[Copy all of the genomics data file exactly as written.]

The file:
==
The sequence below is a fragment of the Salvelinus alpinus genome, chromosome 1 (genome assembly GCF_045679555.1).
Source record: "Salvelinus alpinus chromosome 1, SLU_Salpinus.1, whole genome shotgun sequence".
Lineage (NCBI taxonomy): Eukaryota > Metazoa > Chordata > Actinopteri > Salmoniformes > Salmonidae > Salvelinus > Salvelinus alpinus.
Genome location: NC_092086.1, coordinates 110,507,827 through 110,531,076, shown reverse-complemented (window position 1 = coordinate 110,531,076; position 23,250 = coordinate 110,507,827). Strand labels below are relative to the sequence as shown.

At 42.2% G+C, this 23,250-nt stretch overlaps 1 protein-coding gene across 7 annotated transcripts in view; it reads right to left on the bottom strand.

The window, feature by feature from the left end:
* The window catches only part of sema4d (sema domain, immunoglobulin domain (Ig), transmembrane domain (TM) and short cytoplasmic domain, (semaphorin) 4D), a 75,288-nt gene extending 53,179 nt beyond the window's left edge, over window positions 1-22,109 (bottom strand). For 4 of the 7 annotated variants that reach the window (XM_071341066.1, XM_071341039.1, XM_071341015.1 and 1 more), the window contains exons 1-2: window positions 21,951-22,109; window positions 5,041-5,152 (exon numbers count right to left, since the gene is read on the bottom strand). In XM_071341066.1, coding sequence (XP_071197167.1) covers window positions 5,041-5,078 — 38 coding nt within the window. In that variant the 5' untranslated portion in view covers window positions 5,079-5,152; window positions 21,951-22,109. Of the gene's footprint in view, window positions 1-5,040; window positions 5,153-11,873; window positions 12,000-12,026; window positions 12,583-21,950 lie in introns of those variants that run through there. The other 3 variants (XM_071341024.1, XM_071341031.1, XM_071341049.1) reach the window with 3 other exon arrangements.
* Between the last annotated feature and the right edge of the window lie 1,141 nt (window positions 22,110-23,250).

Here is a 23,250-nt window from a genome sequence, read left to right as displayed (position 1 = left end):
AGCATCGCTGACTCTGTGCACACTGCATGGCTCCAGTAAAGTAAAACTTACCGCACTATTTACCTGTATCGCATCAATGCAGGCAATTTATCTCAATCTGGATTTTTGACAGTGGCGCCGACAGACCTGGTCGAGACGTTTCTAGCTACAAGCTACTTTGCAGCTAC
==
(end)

The sequence below is a fragment of the Salvelinus alpinus genome, chromosome 1 (genome assembly GCF_045679555.1).
Source record: "Salvelinus alpinus chromosome 1, SLU_Salpinus.1, whole genome shotgun sequence".
Lineage (NCBI taxonomy): Eukaryota > Metazoa > Chordata > Actinopteri > Salmoniformes > Salmonidae > Salvelinus > Salvelinus alpinus.
Genome location: NC_092086.1, coordinates 110,507,827 through 110,531,076, shown reverse-complemented (window position 1 = coordinate 110,531,076; position 23,250 = coordinate 110,507,827). Strand labels below are relative to the sequence as shown.

At 42.2% G+C, this 23,250-nt stretch overlaps 1 protein-coding gene across 7 annotated transcripts in view; it reads right to left on the bottom strand.

The window, feature by feature from the left end:
* The window catches only part of sema4d (sema domain, immunoglobulin domain (Ig), transmembrane domain (TM) and short cytoplasmic domain, (semaphorin) 4D), a 75,288-nt gene extending 53,179 nt beyond the window's left edge, over window positions 1-22,109 (bottom strand). For 4 of the 7 annotated variants that reach the window (XM_071341066.1, XM_071341039.1, XM_071341015.1 and 1 more), the window contains exons 1-2: window positions 21,951-22,109; window positions 5,041-5,152 (exon numbers count right to left, since the gene is read on the bottom strand). In XM_071341066.1, coding sequence (XP_071197167.1) covers window positions 5,041-5,078 — 38 coding nt within the window. In that variant the 5' untranslated portion in view covers window positions 5,079-5,152; window positions 21,951-22,109. Of the gene's footprint in view, window positions 1-5,040; window positions 5,153-11,873; window positions 12,000-12,026; window positions 12,583-21,950 lie in introns of those variants that run through there. The other 3 variants (XM_071341024.1, XM_071341031.1, XM_071341049.1) reach the window with 3 other exon arrangements.
* Between the last annotated feature and the right edge of the window lie 1,141 nt (window positions 22,110-23,250).

Here is a 23,250-nt window from a genome sequence, read left to right as displayed (position 1 = left end):
AGCATCGCTGACTCTGTGCACACTGCATGGCTCCAGTAAAGTAAAACTTACCGCACTATTTACCTGTATCGCATCAATGCAGGCAATTTATCTCAATCTGGATTTTTGACAGTGGCGCCGACAGACCTGGTCGAGACGTTTCTAGCTACAAGCTACTTTGCAGCTAC